Policy & Regulation
Additional Preclinical Data Supports Clinical Advancement of First AAV-Based Gene Therapy for Adrenomyeloneuropathy
18 May 2022 - - US-based gene therapy company SwanBio Therapeutics has presented additional details from studies of SBT101 in non-human primates and rodent models, the company said.

These data support the ongoing clinical advancement of SBT101 as a potential treatment for adrenomyeloneuropathy, a progressive, inherited, and debilitating neurodegenerative disease.

The SBT101 preclinical data, presented at the American Society of Gene and Cell Therapy (ASGCT) 2022 annual meeting in Washington, DC, demonstrate dose-dependent functional improvement as measured by grip strength in a mouse model of AMN.

Additional details from previously reported studies on efficacy, biodistribution, and safety data also support the dosing strategy SwanBio will be implementing in its upcoming Phase 1/2 study, expected to initiate by the end of the year.

The underlying cause of AMN is a deficiency in the ABCD1 gene, which disrupts the function of cells in the spinal cord and other tissues, leading to the accumulation of very long-chain fatty acids (VLCFAs) within affected organs, nerve degeneration and often adrenal gland dysfunction, causing the symptoms of the disease.

These symptoms include loss of mobility in adulthood, incontinence, debilitating pain, and sexual dysfunction, which all negatively impact quality of life. SBT101 is designed to increase ABCD1 expression and address the root cause of the disease.

In mouse models of AMN, intrathecal delivery of SBT101 demonstrated dose-dependent improvements in both disease markers and functional endpoints:

Four-paw grip strength was significantly improved at 7-8 months after administration. Grip strength was maintained 10-11 months after SBT101 administration.

VLCFA levels in the lumbar spinal cord tissue were reduced at post-mortem evaluation approximately 10-11 months after SBT101 administration.

hABCD1 messenger RNA expression was detected in the lumbar, thoracic, and cervical spinal cord at post-mortem evaluation approximately 10-11 months after SBT101 administration.

In all mouse model and NHP studies, IT administration of SBT101 was well tolerated at doses predicted to be clinically relevant in people with AMN, and no drug-associated adverse events were noted.

In NHPs, biodistribution studies following IT delivery of SBT101 demonstrated dose-dependent presence of AAV9 vector genomes and hABCD1 mRNA in target tissues.

It also demonstrated extended administration (a 24-hour infusion time) of AAV9 provided more widespread transduction of AMN target tissues (spinal cord and dorsal root ganglia) as compared to bolus administration.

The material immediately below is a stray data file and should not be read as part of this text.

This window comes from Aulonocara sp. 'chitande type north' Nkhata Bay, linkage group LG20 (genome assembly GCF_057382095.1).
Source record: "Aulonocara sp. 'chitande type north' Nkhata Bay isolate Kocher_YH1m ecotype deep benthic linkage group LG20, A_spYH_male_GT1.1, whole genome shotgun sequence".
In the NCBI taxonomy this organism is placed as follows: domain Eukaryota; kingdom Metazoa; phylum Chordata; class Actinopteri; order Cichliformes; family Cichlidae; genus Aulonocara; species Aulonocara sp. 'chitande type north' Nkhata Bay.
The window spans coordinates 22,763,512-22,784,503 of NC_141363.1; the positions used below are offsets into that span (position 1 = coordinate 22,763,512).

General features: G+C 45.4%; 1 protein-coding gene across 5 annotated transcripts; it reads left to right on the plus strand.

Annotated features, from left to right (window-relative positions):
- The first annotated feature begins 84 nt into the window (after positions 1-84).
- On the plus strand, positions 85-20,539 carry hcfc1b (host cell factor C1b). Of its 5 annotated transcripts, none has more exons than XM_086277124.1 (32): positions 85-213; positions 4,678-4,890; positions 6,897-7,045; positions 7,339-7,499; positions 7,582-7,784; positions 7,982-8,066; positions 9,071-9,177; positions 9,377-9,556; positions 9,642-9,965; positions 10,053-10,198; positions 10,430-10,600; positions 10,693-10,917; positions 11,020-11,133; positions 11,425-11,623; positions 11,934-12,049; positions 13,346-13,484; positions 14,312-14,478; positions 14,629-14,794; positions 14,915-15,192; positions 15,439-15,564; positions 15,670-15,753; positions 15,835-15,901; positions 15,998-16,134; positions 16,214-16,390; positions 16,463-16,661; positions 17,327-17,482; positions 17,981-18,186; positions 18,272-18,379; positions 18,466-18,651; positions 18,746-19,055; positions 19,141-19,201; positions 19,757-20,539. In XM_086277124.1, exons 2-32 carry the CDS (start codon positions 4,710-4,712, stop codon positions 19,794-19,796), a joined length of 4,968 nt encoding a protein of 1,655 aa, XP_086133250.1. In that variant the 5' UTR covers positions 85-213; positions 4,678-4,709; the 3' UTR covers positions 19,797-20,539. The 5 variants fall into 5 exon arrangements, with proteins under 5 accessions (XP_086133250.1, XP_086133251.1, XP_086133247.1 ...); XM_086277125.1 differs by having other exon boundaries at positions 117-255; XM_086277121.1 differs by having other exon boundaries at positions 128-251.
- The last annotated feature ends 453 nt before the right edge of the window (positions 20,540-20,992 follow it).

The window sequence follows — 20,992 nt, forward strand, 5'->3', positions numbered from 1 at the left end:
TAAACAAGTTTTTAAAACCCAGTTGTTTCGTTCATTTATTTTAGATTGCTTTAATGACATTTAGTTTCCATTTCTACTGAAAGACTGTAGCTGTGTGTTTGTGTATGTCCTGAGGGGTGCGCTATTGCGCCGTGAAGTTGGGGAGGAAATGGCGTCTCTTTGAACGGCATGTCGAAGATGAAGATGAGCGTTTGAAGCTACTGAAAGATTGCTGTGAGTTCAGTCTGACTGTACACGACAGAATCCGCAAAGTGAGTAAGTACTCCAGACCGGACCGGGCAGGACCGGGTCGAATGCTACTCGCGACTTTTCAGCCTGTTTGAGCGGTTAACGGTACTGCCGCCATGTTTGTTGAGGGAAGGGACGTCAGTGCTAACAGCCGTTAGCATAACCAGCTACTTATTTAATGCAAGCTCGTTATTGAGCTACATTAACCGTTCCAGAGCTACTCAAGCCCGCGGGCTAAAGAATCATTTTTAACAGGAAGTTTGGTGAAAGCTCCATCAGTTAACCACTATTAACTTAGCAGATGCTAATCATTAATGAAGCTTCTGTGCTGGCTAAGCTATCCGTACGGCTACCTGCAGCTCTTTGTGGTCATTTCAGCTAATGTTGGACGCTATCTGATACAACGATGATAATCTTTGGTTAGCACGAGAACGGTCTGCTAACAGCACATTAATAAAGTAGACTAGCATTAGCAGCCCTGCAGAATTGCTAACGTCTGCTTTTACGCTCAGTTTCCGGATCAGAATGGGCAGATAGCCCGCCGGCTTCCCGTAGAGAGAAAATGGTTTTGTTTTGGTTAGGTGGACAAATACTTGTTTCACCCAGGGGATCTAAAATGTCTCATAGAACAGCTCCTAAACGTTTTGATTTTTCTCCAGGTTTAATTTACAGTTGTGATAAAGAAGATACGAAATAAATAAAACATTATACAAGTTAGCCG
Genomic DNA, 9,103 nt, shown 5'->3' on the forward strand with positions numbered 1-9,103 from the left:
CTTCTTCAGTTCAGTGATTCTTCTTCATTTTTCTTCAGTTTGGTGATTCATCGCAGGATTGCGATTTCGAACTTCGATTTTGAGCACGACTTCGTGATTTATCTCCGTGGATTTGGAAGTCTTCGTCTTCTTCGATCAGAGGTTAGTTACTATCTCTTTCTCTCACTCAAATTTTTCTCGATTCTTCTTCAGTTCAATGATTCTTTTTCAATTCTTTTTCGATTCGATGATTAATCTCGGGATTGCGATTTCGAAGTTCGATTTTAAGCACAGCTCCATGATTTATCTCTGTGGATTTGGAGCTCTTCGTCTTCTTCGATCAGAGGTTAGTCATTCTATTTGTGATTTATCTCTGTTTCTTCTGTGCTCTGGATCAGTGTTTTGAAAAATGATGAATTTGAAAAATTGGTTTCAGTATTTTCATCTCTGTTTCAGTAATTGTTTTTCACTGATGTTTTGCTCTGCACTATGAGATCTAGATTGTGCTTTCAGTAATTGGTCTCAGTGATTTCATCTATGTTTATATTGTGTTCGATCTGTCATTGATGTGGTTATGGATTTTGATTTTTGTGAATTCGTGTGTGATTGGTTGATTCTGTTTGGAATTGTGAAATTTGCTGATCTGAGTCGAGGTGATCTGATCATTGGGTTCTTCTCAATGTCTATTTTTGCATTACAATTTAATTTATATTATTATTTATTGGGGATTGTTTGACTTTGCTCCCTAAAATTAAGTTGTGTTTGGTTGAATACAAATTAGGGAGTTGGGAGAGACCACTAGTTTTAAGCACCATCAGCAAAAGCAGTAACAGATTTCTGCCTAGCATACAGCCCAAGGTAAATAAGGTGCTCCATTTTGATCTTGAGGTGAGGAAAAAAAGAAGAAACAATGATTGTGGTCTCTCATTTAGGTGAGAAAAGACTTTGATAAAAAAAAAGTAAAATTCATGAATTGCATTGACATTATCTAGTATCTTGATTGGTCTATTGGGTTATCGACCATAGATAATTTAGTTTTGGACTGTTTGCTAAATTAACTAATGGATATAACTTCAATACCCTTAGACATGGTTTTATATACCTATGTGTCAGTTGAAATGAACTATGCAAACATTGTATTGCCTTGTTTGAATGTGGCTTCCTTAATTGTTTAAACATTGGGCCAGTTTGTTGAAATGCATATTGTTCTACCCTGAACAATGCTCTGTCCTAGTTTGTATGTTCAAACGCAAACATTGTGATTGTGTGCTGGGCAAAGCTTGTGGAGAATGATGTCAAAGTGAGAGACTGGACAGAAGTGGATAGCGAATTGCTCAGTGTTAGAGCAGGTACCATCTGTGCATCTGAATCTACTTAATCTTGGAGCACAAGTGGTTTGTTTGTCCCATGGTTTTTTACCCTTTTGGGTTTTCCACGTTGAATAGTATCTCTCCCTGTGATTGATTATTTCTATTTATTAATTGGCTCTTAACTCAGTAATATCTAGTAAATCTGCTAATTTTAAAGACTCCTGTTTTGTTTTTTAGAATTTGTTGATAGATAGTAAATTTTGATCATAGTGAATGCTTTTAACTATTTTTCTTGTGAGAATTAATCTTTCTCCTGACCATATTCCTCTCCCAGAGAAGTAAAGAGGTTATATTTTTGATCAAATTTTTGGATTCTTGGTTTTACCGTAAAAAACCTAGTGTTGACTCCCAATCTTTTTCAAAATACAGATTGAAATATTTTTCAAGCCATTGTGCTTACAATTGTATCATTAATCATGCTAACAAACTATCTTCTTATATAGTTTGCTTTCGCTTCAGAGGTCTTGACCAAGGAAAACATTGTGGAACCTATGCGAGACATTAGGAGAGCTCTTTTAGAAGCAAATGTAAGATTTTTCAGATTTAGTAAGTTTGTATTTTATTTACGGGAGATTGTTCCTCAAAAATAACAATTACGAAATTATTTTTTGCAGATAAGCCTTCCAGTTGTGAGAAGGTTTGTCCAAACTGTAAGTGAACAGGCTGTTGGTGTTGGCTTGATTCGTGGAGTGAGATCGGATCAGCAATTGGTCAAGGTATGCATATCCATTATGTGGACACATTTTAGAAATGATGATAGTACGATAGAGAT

A six-hour administration was shown to be equivalent to the extended infusion time in terms of delivering widespread distribution of AAV9 vector to AMN target tissues.

SBT101 is the first AAV-based gene therapy candidate cleared by the FDA for human studies, designed to compensate for the disease-causing ABCD1 mutation in people living with adrenomyeloneuropathy.

In preclinical studies, treatment with SBT101 demonstrated dose-dependent improvement of disease markers and functional improvement in AMN mouse models.

SBT101 was also shown to be well-tolerated in non-human primates at six months post-treatment.

The clinical program for SBT101 builds on this positive preclinical data, plus the company's deep understanding of the underlying pathophysiology of the disease and the patient experience of AMN, including new insights being gathered in an ongoing, proprietary natural history study, CYGNET.

SwanBio said it expects to initiate a randomized, controlled Phase 1/2 clinical trial designed to assess the safety and efficacy of SBT101 in patients with AMN in the second half of 2022. In early 2022, the FDA cleared SwanBio's Investigational New Drug application for SBT101 and granted SBT101 Fast Track and Orphan Drug Designation.

Adrenomyeloneuropathy is a progressive and debilitating neurodegenerative disease caused by mutations in the ABCD1 gene that disrupt the function of spinal cord cells and other tissues.

AMN is characterized by loss of mobility in adulthood, incontinence, pain, and sexual dysfunction which all affect quality of life.

Between 8,000-10,000 men in the United States and European Union are living with AMN. There are no approved therapies for the treatment of the disease; current standard of care is limited to symptom management.

SwanBio Therapeutics is a gene therapy company that aims to bring life-changing treatments to people with devastating, inherited neurological conditions.

SwanBio is advancing a pipeline of gene therapies, designed to be delivered intrathecally, that can address targets within both the central and peripheral nervous systems.